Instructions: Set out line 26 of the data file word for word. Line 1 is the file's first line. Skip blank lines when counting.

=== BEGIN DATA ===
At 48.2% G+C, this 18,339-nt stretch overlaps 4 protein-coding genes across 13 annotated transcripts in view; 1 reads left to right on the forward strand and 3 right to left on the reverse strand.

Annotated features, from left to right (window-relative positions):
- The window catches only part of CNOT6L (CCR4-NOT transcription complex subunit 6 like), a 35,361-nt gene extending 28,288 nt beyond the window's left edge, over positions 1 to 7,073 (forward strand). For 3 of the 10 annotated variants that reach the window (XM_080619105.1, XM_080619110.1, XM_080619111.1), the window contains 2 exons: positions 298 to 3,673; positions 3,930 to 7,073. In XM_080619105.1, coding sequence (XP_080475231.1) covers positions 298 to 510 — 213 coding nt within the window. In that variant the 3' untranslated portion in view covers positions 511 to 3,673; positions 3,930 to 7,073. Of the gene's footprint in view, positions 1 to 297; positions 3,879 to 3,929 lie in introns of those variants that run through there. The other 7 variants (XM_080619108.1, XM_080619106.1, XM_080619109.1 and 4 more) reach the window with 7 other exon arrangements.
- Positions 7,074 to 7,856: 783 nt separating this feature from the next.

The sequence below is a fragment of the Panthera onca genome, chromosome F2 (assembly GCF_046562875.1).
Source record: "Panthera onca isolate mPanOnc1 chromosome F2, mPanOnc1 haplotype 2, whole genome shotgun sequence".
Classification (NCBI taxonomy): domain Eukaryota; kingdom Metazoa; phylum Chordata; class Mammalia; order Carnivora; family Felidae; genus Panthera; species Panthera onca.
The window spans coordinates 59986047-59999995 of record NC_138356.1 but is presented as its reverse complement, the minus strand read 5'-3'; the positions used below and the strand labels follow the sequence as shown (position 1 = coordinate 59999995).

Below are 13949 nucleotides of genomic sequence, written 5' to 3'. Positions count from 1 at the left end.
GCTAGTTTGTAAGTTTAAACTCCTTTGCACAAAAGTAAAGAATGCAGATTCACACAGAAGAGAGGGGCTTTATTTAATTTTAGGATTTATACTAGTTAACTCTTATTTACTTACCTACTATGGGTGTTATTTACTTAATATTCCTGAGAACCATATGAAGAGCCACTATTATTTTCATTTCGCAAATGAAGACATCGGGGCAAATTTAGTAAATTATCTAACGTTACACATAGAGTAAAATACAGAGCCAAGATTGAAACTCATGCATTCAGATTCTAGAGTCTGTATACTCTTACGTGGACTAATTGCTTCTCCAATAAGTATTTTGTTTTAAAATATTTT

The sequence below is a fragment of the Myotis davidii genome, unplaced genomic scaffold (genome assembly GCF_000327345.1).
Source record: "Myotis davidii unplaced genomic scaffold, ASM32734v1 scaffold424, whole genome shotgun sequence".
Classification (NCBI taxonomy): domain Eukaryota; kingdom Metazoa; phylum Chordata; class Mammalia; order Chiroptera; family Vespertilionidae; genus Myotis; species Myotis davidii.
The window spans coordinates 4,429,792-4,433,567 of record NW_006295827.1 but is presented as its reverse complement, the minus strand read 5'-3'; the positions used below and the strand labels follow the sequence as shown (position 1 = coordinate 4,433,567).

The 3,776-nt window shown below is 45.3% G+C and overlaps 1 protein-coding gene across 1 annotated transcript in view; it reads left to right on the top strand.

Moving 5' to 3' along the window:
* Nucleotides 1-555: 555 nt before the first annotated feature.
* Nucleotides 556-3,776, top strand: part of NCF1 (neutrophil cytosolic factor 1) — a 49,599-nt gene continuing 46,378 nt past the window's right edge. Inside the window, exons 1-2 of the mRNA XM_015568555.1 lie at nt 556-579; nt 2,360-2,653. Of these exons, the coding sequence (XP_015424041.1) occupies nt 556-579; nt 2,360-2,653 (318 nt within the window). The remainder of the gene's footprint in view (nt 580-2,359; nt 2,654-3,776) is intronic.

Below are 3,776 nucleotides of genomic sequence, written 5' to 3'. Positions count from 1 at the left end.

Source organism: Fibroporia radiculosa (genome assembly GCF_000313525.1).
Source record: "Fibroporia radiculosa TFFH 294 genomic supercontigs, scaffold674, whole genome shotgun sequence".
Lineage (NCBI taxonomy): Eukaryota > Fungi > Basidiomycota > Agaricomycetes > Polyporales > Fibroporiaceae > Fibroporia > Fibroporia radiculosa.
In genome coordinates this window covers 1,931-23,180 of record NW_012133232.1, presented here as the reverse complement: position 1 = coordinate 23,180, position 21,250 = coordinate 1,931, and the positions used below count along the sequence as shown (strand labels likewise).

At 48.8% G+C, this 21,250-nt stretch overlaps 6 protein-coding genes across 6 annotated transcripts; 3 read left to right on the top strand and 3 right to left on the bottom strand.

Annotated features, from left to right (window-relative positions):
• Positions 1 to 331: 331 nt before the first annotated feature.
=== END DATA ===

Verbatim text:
• Positions 1 to 331: 331 nt before the first annotated feature.